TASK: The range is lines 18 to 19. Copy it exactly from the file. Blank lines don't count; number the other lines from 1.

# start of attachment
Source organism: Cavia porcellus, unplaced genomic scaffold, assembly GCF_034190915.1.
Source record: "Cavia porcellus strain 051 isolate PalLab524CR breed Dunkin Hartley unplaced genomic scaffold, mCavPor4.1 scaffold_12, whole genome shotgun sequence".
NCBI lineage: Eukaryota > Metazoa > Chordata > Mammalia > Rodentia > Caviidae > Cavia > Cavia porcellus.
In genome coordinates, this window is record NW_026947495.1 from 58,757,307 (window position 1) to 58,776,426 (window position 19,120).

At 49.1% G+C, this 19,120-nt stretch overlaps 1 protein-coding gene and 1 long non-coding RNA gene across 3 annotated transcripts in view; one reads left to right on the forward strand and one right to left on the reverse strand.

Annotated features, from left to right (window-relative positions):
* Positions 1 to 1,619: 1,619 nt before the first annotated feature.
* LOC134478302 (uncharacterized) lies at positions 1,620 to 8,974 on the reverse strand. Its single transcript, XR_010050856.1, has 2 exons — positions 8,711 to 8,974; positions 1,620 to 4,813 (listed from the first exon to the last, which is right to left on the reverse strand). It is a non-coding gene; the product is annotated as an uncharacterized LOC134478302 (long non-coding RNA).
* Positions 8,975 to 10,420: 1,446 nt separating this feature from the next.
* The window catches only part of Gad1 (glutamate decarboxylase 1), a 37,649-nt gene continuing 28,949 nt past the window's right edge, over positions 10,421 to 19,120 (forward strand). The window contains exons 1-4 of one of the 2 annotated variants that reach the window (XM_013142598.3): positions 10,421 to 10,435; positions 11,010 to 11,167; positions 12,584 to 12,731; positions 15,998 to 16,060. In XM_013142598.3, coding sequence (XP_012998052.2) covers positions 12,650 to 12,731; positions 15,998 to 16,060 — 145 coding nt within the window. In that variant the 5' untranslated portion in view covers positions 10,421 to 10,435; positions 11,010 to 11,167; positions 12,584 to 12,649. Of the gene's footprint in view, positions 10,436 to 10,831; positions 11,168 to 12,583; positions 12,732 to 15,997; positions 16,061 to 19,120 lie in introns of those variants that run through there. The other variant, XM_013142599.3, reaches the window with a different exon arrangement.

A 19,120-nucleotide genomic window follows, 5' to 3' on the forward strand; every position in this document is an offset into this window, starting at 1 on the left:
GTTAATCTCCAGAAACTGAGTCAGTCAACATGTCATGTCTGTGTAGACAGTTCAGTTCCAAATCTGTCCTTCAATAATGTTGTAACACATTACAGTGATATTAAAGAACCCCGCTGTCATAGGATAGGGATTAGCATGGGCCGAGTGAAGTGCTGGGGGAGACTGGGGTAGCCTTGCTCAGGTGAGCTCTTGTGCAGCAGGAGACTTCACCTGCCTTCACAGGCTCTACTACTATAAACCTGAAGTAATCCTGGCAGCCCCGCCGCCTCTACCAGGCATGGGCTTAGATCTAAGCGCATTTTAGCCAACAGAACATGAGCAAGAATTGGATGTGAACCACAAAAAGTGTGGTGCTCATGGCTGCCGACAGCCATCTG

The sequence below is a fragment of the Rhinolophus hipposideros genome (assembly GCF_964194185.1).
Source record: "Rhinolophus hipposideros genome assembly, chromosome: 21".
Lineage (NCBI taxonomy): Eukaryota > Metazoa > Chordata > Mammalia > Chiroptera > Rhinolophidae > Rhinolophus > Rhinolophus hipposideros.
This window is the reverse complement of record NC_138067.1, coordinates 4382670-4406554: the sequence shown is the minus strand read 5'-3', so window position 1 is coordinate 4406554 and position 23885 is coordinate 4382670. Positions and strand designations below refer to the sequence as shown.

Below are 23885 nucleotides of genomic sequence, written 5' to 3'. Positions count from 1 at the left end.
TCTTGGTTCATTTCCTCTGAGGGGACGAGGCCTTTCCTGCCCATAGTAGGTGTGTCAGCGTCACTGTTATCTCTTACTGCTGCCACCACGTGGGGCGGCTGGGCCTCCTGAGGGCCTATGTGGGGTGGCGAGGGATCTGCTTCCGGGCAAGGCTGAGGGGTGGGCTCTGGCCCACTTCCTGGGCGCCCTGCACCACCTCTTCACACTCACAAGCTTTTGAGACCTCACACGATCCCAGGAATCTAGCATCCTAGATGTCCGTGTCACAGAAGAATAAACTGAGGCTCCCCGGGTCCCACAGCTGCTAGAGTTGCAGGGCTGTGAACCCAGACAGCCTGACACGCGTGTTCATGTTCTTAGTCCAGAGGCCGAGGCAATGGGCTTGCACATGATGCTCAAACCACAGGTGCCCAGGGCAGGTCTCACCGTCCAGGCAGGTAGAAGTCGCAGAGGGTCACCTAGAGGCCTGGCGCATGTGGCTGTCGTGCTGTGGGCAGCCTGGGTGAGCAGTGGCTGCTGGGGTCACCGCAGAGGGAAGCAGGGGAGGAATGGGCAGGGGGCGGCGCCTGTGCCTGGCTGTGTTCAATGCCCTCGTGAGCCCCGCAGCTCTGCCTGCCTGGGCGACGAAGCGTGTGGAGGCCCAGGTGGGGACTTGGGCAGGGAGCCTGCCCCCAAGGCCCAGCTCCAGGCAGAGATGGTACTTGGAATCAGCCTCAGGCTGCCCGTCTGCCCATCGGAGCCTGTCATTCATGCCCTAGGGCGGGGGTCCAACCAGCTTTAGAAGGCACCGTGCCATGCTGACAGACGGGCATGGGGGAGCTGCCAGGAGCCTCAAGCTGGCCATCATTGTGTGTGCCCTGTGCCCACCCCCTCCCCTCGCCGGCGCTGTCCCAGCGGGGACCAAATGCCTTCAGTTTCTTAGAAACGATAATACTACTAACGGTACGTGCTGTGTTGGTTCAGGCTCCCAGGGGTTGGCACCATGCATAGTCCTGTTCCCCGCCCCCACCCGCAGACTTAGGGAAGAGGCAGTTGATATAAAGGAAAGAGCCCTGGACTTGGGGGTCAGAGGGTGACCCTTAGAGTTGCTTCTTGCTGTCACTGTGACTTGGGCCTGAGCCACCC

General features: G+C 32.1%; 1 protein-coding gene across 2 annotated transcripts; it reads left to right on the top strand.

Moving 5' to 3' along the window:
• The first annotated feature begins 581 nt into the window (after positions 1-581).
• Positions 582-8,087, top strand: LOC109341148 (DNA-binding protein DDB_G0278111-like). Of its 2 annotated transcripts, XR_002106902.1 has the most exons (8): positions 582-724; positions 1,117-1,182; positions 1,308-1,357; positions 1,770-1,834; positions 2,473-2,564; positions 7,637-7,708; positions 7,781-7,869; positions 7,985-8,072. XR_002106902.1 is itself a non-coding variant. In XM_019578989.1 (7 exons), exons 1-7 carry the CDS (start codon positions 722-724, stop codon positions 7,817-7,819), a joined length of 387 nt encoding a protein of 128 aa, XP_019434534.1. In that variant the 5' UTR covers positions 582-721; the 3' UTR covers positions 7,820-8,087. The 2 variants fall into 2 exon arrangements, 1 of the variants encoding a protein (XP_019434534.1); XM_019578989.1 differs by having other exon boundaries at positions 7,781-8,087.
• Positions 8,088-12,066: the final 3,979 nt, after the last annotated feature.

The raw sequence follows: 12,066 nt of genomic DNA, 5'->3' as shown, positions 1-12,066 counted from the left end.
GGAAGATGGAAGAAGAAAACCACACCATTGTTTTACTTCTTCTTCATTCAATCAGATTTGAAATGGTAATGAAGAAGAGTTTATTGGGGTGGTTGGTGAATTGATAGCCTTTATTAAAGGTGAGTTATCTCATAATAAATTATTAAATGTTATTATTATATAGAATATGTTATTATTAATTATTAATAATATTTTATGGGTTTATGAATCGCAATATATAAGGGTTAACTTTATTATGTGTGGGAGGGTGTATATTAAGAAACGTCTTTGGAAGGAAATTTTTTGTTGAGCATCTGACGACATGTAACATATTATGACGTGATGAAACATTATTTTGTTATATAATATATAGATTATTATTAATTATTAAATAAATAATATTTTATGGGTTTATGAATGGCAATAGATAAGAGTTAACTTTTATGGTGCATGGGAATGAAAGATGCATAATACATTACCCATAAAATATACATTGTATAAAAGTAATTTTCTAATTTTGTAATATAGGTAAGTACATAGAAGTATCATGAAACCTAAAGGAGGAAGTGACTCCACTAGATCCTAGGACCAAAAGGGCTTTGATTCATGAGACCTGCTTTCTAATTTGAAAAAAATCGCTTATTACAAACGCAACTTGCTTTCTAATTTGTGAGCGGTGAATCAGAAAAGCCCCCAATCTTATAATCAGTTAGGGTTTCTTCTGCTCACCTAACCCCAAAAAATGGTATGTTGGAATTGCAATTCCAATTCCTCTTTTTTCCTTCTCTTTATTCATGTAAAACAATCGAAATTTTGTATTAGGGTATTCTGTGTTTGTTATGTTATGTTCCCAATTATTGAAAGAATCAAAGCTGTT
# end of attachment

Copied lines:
TCTTGGTTCATTTCCTCTGAGGGGACGAGGCCTTTCCTGCCCATAGTAGGTGTGTCAGCGTCACTGTTATCTCTTACTGCTGCCACCACGTGGGGCGGCTGGGCCTCCTGAGGGCCTATGTGGGGTGGCGAGGGATCTGCTTCCGGGCAAGGCTGAGGGGTGGGCTCTGGCCCACTTCCTGGGCGCCCTGCACCACCTCTTCACACTCACAAGCTTTTGAGACCTCACACGATCCCAGGAATCTAGCATCCTAGATGTCCGTGTCACAGAAGAATAAACTGAGGCTCCCCGGGTCCCACAGCTGCTAGAGTTGCAGGGCTGTGAACCCAGACAGCCTGACACGCGTGTTCATGTTCTTAGTCCAGAGGCCGAGGCAATGGGCTTGCACATGATGCTCAAACCACAGGTGCCCAGGGCAGGTCTCACCGTCCAGGCAGGTAGAAGTCGCAGAGGGTCACCTAGAGGCCTGGCGCATGTGGCTGTCGTGCTGTGGGCAGCCTGGGTGAGCAGTGGCTGCTGGGGTCACCGCAGAGGGAAGCAGGGGAGGAATGGGCAGGGGGCGGCGCCTGTGCCTGGCTGTGTTCAATGCCCTCGTGAGCCCCGCAGCTCTGCCTGCCTGGGCGACGAAGCGTGTGGAGGCCCAGGTGGGGACTTGGGCAGGGAGCCTGCCCCCAAGGCCCAGCTCCAGGCAGAGATGGTACTTGGAATCAGCCTCAGGCTGCCCGTCTGCCCATCGGAGCCTGTCATTCATGCCCTAGGGCGGGGGTCCAACCAGCTTTAGAAGGCACCGTGCCATGCTGACAGACGGGCATGGGGGAGCTGCCAGGAGCCTCAAGCTGGCCATCATTGTGTGTGCCCTGTGCCCACCCCCTCCCCTCGCCGGCGCTGTCCCAGCGGGGACCAAATGCCTTCAGTTTCTTAGAAACGATAATACTACTAACGGTACGTGCTGTGTTGGTTCAGGCTCCCAGGGGTTGGCACCATGCATAGTCCTGTTCCCCGCCCCCACCCGCAGACTTAGGGAAGAGGCAGTTGATATAAAGGAAAGAGCCCTGGACTTGGGGGTCAGAGGGTGACCCTTAGAGTTGCTTCTTGCTGTCACTGTGACTTGGGCCTGAGCCACCC

General features: G+C 32.1%; 1 protein-coding gene across 2 annotated transcripts; it reads left to right on the top strand.